March 12, 2018

Canadian mining company 'very pleased' with initial Pickett Mountain results

Photo / LandVest
Photo / LandVest
Wolfden Resources Corp., a mineral exploration company based in Thunder Bay, Ontario, has said initial mineral findings on Pickett Mountain, which it bought last year, are positive. The company bought the Penobscot County mountain after the Legislature passed a law last year regulating metals mining.

A Canadian engineering firm that is testing a Penobscot County mountain to see if it can be mined for heavy metals is happy with initial results.

Testing by Wolfden Resources of Thunder Bay, Ontario, will continue through the year on Pickett Mountain, where results so far this year "are excellent for a [volcanogenic massive sulfide ore] deposit in the Appalachians," according to a news release from the company.

"We are very pleased with these initial results," Don Hoy, Wolfden CEO said in a February news release. He said the thickness and high grade tenor is comparable to those of earlier drill results on the mountain.

Preliminary metallurgical work yielded recoveries of zinc (88%), lead (77%) and copper (74%), according the company. It is testing for zinc, copper, lead, gold and silver.

Wolfden bought the mountain after the Legislature last year passed a mining law that strictly regulates operations to protect the environment, including banning open pit mining. Until then, mining in the state was stalled for decades as environmental concerns were raised.

A company official told the Bangor Daily News the exploration studies will cost $1 million and the company is several years frommining at the site.

"There's lots of hurdles to get through if we're ever going to see this into production," said Wolfden geologist Art Hamilton.

He said zinc is likely the material the company would focus on, but added, "There's quite a lot of copper, lead, silver as well."

The drill program will continue and results will be released in batches as they become available, the company said. It intends to complete a qualified mineral resource estimate by the end of the year.

It will also focus on expanding, both in depth and length, on the previously defined sulphide mineralization at the site. Large lenses — pockets of ore — were identified in the 1980s, and the company believes there is potential for more may extend in both directions from the strike.

Huge potential, new law

The company has said that Pickett Mountain is one of the highest grade undeveloped volcanogenic massive sulphide deposits in North America that remains open for potential expansion.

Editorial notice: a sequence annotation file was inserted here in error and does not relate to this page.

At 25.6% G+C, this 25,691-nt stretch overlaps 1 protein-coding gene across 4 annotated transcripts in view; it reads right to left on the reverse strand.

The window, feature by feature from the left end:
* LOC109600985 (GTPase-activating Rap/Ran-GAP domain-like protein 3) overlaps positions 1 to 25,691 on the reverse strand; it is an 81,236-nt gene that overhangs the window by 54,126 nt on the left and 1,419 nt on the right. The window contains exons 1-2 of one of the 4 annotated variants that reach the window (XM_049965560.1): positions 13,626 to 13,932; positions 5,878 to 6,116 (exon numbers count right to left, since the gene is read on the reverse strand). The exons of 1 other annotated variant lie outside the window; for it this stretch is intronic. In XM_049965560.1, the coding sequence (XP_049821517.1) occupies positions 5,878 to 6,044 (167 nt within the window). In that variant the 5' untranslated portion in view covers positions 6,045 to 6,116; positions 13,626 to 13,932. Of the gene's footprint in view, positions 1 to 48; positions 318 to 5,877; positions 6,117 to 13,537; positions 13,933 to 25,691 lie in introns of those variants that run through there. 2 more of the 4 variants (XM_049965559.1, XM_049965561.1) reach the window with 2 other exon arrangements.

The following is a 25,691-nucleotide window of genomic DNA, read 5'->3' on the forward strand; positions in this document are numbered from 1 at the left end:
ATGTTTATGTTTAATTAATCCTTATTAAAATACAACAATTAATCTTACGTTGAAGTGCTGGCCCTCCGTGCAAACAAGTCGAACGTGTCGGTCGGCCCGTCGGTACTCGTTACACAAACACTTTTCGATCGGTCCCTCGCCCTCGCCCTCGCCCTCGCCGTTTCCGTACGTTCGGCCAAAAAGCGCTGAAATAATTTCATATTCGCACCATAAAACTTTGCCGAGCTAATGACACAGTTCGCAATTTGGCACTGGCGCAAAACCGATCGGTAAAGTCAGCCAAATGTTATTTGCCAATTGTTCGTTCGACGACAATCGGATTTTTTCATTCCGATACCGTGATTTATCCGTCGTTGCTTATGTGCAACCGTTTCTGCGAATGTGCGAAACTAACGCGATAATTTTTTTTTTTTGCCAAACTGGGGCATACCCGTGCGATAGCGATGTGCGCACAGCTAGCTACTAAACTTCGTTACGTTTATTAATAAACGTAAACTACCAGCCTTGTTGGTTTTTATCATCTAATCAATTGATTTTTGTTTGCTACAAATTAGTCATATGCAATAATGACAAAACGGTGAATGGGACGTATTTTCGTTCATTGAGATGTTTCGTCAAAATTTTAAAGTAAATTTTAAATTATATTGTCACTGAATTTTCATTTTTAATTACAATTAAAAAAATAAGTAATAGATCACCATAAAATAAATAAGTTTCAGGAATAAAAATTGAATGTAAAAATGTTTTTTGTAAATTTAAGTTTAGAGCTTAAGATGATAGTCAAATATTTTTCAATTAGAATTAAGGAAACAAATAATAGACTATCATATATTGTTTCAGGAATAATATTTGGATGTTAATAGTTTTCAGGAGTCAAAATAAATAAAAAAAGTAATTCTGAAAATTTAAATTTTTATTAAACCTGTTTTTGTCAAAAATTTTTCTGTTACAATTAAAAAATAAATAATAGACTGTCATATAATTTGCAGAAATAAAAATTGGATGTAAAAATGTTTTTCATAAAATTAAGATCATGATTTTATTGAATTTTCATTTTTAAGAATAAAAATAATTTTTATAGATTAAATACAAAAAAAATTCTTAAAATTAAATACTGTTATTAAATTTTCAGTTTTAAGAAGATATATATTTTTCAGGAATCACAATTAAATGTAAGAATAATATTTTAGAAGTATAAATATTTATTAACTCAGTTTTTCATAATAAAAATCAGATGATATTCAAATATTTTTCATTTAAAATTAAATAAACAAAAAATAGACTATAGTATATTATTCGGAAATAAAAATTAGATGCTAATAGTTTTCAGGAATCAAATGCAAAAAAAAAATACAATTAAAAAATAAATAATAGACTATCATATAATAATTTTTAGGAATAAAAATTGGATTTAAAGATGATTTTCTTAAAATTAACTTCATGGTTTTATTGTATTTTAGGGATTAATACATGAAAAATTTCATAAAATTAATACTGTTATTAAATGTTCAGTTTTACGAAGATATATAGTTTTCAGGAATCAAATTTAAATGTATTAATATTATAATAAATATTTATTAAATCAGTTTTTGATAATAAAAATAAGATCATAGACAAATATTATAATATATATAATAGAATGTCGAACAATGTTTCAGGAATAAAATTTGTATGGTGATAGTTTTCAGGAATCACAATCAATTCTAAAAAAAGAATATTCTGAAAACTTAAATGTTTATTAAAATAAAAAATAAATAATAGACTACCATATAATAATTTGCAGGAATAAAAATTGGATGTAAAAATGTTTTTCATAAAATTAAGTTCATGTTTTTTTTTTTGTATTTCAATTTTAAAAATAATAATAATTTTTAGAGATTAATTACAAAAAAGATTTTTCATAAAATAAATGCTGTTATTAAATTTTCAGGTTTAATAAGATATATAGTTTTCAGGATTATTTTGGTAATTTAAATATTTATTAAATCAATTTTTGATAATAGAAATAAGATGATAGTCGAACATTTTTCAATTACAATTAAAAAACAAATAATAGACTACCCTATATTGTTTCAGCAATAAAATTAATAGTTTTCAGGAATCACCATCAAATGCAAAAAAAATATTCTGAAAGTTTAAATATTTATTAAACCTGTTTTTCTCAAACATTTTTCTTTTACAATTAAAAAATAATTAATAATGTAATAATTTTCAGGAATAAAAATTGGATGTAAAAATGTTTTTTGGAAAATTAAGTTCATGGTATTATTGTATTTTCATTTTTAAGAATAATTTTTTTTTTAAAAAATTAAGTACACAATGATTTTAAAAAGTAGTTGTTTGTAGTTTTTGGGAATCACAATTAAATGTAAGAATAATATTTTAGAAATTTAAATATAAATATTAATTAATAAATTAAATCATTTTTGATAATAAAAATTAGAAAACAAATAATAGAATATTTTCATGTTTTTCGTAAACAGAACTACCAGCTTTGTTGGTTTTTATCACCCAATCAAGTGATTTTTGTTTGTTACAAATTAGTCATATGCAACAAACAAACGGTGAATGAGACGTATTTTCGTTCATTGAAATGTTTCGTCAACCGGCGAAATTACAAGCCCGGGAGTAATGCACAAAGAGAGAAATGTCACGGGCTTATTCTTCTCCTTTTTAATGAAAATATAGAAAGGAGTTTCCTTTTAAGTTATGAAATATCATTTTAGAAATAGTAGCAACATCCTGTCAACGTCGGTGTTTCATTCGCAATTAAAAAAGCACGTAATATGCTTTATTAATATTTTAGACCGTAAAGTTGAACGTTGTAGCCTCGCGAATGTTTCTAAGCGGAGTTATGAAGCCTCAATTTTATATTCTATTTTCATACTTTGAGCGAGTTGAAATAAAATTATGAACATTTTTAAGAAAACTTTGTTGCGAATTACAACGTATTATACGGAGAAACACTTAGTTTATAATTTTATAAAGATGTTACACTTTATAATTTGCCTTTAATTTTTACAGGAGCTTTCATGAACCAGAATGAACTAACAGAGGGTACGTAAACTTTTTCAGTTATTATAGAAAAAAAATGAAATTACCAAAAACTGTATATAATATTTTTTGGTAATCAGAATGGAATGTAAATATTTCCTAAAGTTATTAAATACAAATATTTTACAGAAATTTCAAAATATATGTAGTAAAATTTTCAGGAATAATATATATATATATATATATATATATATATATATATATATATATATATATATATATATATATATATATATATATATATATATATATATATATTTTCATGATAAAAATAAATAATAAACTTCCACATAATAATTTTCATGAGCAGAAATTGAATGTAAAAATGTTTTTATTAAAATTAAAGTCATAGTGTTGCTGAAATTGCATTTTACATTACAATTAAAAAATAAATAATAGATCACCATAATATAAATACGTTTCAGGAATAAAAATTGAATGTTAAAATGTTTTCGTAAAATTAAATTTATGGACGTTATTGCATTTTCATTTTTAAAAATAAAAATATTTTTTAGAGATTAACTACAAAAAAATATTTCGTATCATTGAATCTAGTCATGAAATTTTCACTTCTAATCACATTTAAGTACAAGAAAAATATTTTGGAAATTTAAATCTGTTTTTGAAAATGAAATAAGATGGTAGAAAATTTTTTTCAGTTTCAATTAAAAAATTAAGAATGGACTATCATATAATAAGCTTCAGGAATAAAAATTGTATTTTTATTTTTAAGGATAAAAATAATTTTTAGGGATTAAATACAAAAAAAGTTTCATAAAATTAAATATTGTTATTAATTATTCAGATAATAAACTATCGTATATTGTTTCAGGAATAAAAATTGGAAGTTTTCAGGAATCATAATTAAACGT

"Wolfden sees significant exploration opportunity in this jurisdiction that it believes is vastly under-explored," the company said in a news release in September, when it announced it was buying the mountain.

Wolfden cited the legislation, L.D. 820, as one of the reasons it is pursuing mining at the site, which is part of Mount Chase and north of Patten. The acquisition includes all mineral, timber and surface rights.

It also noted that "price appreciation" in zinc and copper has revived interest in mining projects like Pickett Mountain.

The company said last month that its initial work is to confirm findings from the 1980s from about 90 drill holes.

The company said that the site is attractive because it has access from nearby Route 11, there is no population in the area and there is potential income from timber sales.

The mineral potential of the mountain was discovered in 1979 by Getty Mines Ltd., according to the Wolfden site. Diamond drilling, metallurgical work, environmental and feasibility studies were done from 1979 to 1984 by Chevron Ltd. Deeper drilling and and metallurgical work was done from 1984 to 1989. But the mountain was never mined.

Meanwhile, the state had become embroiled in a battle over mining legislation that lasted until the new law last year.

One of the last open pit mines, the Callahan mine in Brooksville, on the Cape Rosier peninsula closed in 1972, and is undergoing a superfund project that began in 2010 and is estimated to cost $27 million.

The last large-scale metal mine in the state closed in 1977, and large-scale mining was banned in 1990. The state in 2012 agreed to update mining laws, but the legislation stalled until last year.

Last year's law was passed over a veto by Gov. Paul LePage, who said the strict environmental regulations would discourage mining companies from looking at Maine.

Proponents said that the regulations would allow mining to go forward in the state, adding to the economy, while protecting the environment from situations like the one cause by the Callahan mine.

Lucas St. Clair, whose family donated the 87,500 acres that are now part of the Katahdin Woods and Waters National Monument, which is southwest of Pickett Mountain, said last fall that industrial activity can coexist with the national monument, but also said Friends of Katahdin Woods and Waters would monitor any mining operations in the region to make sure Maine's mining laws are enforced.


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